ICC under-19 Cricket World Cup final: India’s middle order not that strong - Jason Sangha
Australia skipper Jason Sangha has said India’s middle order has not been tested enough ahead of the key clash in the final of the ICC under-19 cricket world cup to be played in Mount Maunganui.cricket Updated: Feb 02, 2018 15:36 IST
Jason Sangha, the Australian under-19 world cup skipper, has said India’s middle order has not been tested enough and has banked on his bowlers to provide some early breakthroughs in the final of the ICC under-19 World Cup match on Saturday.
“They probably haven’t been tested too much; especially their middle-order. They have not seen our side now compared to the first game, we are a different side playing good cricket. Plus, they have not seen our two quick bowlers (Ryan Hadley and Zak Evans) they didn’t play in the first game,” Sangha said.
Sangha’s comments echo coach Ryan Harris’ deduction that the Indian middle-order has not been challenged enough in this competition. However, Prithvi Shaw, the Indian skipper brushed aside Sangha’s remark and added the middle order had chipped in at vital times
“If you look at our match against Australia, we put up a good total, even though we lost a couple of wickets after an early partnership. The middle order also controlled the innings well,” Shaw had said.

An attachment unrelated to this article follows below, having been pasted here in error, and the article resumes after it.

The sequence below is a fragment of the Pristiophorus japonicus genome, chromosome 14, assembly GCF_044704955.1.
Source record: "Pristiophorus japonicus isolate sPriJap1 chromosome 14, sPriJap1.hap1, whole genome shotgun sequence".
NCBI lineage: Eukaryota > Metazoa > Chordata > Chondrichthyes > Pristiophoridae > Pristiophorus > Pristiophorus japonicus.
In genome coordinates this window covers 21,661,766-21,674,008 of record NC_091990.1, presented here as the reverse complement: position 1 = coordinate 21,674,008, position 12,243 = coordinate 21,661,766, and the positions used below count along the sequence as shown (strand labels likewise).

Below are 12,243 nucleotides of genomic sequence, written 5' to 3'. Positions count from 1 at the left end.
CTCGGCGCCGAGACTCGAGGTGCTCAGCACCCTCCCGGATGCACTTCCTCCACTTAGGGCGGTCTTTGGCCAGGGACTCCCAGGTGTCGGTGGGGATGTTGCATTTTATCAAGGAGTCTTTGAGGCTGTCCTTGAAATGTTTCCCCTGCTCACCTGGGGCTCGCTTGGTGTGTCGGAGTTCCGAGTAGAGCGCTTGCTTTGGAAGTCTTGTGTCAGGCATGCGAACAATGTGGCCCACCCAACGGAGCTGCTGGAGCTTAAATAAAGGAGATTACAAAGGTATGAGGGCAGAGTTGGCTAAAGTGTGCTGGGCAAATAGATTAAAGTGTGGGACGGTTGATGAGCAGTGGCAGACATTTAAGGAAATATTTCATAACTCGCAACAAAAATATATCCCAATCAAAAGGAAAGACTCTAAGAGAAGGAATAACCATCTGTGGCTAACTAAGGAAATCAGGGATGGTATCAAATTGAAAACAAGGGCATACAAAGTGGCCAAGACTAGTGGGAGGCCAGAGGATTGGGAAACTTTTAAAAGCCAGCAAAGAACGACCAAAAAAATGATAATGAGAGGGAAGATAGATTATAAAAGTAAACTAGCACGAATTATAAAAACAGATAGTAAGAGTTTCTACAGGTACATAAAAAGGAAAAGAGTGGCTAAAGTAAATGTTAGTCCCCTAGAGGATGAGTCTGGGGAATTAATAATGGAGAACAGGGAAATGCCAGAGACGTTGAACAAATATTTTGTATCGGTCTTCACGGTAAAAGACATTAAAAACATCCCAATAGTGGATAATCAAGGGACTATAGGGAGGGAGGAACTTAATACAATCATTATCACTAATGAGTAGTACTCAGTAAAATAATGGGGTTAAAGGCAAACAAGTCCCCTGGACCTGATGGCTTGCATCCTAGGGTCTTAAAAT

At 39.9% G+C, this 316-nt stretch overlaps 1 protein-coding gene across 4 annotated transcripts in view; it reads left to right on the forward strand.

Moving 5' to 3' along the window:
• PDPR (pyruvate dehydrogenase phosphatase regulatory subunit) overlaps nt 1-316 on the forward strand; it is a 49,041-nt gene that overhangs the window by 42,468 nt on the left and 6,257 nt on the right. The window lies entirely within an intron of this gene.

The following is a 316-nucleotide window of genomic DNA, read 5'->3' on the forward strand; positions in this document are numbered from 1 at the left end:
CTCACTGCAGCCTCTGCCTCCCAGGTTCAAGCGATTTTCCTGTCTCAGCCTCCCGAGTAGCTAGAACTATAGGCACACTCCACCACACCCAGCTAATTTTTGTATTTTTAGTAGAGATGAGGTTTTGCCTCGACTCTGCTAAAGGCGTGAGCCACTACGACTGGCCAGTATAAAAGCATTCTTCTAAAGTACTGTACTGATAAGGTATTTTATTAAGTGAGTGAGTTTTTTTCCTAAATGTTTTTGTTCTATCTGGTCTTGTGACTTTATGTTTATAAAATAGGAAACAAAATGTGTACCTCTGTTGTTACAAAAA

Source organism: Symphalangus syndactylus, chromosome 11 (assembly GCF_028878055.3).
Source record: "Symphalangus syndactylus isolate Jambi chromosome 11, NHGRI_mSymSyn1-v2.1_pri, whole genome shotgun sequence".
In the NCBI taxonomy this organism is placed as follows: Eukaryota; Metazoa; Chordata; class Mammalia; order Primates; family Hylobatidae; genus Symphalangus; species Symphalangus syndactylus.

Australia head into the final slightly on the back foot having lost their league game against India by 100 runs at the same venue. However, Sangha said the final had a different dynamic altogether.
“They have played good cricket, so have we at the moment. It’s a grand finale, a different contest. There’s different pitch, definitely some nerves in their team as well,” Sangha said, recalling Australia’s win over England in which they had reduced them from 47/0 to 96 all-out.
When asked if Australia have specific plans to stop the Indians, Sangha said, “India are a good team, so are we. We have plans for some of their batsmen. We have a couple of ideas but when you are actually out there on the field, it could be totally different sometimes.”
Shubman Gill (341 runs) and Anukul Roy (12 wickets) have been at the forefront of India’s march into the final, but it is the opening pair of Shaw and Manjot Kalra who have been devastating.
With stands of 180 (v Australia), 67* (v Papua New Guinea), 155* (v Zimbabwe), 16 (v Bangladesh) and 89 (v Pakistan), Shaw and Kalra have shown impeccable skills at the top.
Following them is Gill, who has scored at least a half-century every time he has come out to bat. With scores of 63, 90*, 86 and a splendid 102* versus Pakistan in the semifinal, Gill is making this tournament his own.
Batting has been for long considered India’s forte, but what has taken the opponents by surprise is the searing pace of Indian troika in Kamlesh Nagarkoti, Shivam Mavi and Ishan Porel. Making most of conditions, the Indian fast bowlers have turned up the heat.
“Good on him”, said Sangha over Nagarkoti’s 145kmph scorchers. “It does not bother us”.
Australia are wary
Unlike India, who have a player each in the list of top five run-scorers as well as wicket-takers, Australia do not even have any in top 10. But Sangha remains defiant.
When asked whether Australia are the ‘underdogs’ for Saturday’s final, Sangha replied, “I don’t feel we are the underdogs, or India the favourites. Whoever plays the best will win.”